By Carol Dixon for St Cuthbert Day, March 20th —
March 20th is St Cuthbert’s day and on the Holy Island of Lindisfarne, just off the Northumberland coast, this is a day of celebration when all the churches come together in a procession to Cuthbert’s Isle, a small islet just off the main Island, accessible at low tide for an act of worship where the saint himself prayed.
Most of what we know of St Cuthbert comes from the 7th century monk, the Venerable Bede, who wrote an account of St Cuthbert’s life at the monastery of Jarrow on the North East Coast of England.
Cuthbert grew up in the Scottish Borders close to Melrose Abbey. Bede tells us that on the night that Aidan died in 651 Cuthbert, having seen ‘wonderful lights’ in the sky which he took to be a vision of angels, made his way to the abbey and offered himself as a monk. After his training he was sent to Ripon where he served as guest master, offering hospitality to any visitors who arrived from the highborn to the very poorest, treating each person with the same reverence as though he was receiving Christ. Eventually he was appointed Abbot of Lindisfarne but the business of the Island interfered with the life of prayer to which he felt called and he was granted permission to absent himself from the community and live as a hermit on the Inner Farne, just a few miles out to sea. As preparation for this solitary lifestyle, we are told that he had spent many hours alone on St Cuthbert’s Island – the rock just offshore from Holy Island, cut off at half tide, and today marked by a large cross.
Towards the end of his life Cuthbert was called back to the community to become the Bishop of Lindisfarne, but it is clear that his heart remained with the solitary life, and the company of the birds and the creatures that still are a feature of the Farne Islands today. Bede records a number of delightful legendary stories about the saint, such as the otters and eider ducks (locally named ‘cuddy ducks’ after St Cuthbert) which came to warm and dry his feet after he has been praying in the sea all night. He spent his active last years as a bishop, caring for the poor, and offering himself as a soul friend to all who called on him.
Cuthbert returned to the Inner Farne to die. His body was brought back to Lindisfarne for burial; and within a matter of years his tomb had become a place of pilgrimage. A century or so later, repeated Viking raids led to the monks exhuming his body and fleeing for safety; and for more than a hundred years Cuthbert’s coffin was carried around the north of England, looking for a final resting place. That turned out to be Durham, where eventually the great Norman cathedral was raised over Cuthbert’s shrine.
A few years ago I celebrated it by writing a song about this favourite Northumberland saint for our little church on Holy Island that bears his name with words based on St Cuthbert’s Holy Island Mission Statement which reflects the life of the saint. (Music below, alternative tune: Sussex Carol)
We follow the example of St Cuthbert by offering:
A place to be apart with God,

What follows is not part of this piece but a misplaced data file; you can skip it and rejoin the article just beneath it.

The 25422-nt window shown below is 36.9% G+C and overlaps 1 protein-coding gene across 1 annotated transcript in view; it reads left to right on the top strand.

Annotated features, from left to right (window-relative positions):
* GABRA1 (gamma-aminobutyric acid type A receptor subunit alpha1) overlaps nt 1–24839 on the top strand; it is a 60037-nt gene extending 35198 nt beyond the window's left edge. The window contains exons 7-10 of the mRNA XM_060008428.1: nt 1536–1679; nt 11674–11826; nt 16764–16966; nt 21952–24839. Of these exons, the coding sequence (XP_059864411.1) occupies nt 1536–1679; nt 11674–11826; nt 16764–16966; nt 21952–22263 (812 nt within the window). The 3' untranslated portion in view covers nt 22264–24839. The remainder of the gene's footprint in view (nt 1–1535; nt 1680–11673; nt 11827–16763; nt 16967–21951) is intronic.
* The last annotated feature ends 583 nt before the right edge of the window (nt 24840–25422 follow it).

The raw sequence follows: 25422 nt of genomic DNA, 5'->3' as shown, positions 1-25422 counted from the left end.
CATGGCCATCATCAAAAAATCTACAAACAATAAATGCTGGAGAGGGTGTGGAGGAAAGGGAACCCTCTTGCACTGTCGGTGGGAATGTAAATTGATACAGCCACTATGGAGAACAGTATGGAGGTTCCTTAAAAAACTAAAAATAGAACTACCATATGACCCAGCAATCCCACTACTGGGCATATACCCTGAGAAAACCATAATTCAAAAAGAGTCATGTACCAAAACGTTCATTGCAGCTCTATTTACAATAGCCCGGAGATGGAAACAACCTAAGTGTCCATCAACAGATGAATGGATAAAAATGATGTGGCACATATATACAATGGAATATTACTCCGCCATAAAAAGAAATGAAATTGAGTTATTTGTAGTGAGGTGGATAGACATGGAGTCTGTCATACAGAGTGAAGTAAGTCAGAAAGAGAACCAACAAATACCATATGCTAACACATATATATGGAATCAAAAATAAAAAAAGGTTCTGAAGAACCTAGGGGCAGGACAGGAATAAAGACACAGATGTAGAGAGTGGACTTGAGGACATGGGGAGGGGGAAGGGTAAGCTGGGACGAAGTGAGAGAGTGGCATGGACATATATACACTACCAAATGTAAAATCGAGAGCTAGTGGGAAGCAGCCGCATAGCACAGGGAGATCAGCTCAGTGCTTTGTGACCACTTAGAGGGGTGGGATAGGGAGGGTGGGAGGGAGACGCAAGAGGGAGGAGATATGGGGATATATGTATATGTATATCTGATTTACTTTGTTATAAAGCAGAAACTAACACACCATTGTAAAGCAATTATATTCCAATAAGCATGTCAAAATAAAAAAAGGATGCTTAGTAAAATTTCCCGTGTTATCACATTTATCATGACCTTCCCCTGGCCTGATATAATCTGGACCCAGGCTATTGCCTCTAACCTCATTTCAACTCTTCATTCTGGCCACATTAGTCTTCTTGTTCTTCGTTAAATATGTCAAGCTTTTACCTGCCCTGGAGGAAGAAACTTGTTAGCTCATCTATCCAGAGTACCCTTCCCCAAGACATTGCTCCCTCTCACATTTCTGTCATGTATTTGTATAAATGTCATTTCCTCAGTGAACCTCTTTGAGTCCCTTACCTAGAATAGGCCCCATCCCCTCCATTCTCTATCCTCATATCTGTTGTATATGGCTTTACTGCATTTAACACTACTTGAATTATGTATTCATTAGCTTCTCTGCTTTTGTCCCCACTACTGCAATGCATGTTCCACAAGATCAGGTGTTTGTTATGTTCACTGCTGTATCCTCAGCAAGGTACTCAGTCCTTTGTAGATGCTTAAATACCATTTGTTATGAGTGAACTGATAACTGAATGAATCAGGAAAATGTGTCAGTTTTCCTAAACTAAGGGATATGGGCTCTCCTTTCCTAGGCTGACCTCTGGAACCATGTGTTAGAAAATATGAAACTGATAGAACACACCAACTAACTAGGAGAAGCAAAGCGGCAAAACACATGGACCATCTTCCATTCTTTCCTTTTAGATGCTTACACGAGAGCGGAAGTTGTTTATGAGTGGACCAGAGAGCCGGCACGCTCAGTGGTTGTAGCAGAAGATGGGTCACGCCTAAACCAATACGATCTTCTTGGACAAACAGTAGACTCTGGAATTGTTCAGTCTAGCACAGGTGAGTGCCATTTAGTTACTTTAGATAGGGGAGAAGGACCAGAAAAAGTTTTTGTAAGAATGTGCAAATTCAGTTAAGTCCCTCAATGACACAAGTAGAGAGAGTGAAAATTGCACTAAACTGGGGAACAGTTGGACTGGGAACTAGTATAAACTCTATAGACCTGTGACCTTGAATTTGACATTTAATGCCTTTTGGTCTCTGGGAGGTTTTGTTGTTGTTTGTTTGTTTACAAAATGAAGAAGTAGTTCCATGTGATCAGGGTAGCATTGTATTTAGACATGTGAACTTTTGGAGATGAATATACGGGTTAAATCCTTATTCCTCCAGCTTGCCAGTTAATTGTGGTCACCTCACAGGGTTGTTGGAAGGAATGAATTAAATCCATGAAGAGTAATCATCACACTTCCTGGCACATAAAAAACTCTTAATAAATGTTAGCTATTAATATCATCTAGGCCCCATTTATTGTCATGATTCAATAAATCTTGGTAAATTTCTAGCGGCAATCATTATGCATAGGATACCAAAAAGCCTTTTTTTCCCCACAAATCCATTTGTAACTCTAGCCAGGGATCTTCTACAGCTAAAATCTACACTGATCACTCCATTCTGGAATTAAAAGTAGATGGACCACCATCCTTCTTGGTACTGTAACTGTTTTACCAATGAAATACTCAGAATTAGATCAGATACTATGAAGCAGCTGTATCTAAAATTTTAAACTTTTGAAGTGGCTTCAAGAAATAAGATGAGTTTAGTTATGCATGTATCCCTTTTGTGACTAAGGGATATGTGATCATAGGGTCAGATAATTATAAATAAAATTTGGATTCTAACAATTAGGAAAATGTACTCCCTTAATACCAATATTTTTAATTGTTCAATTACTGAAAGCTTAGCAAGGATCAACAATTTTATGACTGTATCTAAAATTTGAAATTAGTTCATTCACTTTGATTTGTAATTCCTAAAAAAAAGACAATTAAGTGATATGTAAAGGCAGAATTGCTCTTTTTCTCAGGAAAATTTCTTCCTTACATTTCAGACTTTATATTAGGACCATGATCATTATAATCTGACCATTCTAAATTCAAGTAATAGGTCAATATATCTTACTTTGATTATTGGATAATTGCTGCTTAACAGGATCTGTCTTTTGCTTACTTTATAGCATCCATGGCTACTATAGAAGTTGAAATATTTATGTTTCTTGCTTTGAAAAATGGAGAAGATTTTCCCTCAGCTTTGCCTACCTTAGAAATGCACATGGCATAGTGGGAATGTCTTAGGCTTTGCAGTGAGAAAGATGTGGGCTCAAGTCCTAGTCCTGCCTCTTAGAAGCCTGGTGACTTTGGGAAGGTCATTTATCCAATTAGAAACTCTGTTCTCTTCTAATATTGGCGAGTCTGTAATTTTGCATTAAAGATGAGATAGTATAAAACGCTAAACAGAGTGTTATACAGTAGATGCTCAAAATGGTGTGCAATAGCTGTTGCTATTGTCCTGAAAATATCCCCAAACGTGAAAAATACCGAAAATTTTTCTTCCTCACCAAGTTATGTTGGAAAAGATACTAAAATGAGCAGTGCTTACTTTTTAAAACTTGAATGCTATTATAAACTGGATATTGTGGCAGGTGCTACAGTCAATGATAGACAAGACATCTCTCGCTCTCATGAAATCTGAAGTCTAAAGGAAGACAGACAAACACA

A simple hospitable welcome,
A place of prayer & renewal,
A place where strangers feel at home.
CUTHBERT – song for St Cuthbert’s, Holy Island
St Cuthbert, humble shepherd saint
and hermit on the inner Farne,
who lived a simple life of faith,
praised God, and kept his folk from harm.
On Holy Island he worked and prayed
that all might come to God and be saved.
He blessed the cuddy ducks and seals,
and priests and pilgrims called him friend.
The poor and needy sought him out,
for help and hope, their lives to mend,
learned to set time apart to pray,
care for others and follow Christ’s way.
Still in St Cuthbert’s church today
we dedicate our lives again:
and strangers come and feel at home,
as all are welcomed in Christ’s name.
Praise God for saints who served of old!
May we who serve today be as bold!
A full account of the Life of St Cuthbert is ‘ Fire of the North’ by Canon David Adam, former vicar of St Mary’s, Holy Island and well-known author of many inspirational books of prayers.
St Cuthbert 634 – 687
Venerable Bede 673 – 735
Synod of Whitby 664 (when Roman church practices replaced Celtic church customs in England)
Lindisfarne Gospels written 687-721 (by Eadfrith, who succeeded Cuthbert as Bishop of Lindisfarne)
Viking raid on Lindisfarne 793 (church on Lindisfarne sacked and monks killed or taken into slavery)
In case you are interested in all of the songs on the CD are all written & sung by Carol and one of them ‘Cuthbert’s Isle’ (set to a traditional Northumbrian Air) I performed in the Guest Hall at Alnwick Castle for the pilgrims traveling from Canterbury to Iona to celebrate the lives of St Augustine & St Columba in the late 1990s. The songs are: Holy Island hymn, Cuthbert’s Isle, In steps of saints, & A day on the Island. They were recorded in St Cuthbert’s church, Holy Island. If you are interested in purchasing a CD or MP3 files, your donation will go towards St Cuthbert’s ( price £5 + £2.50 postage for those in UK or can be e-mailed). E-mail Carol, at firstname.lastname@example.org for inquiries.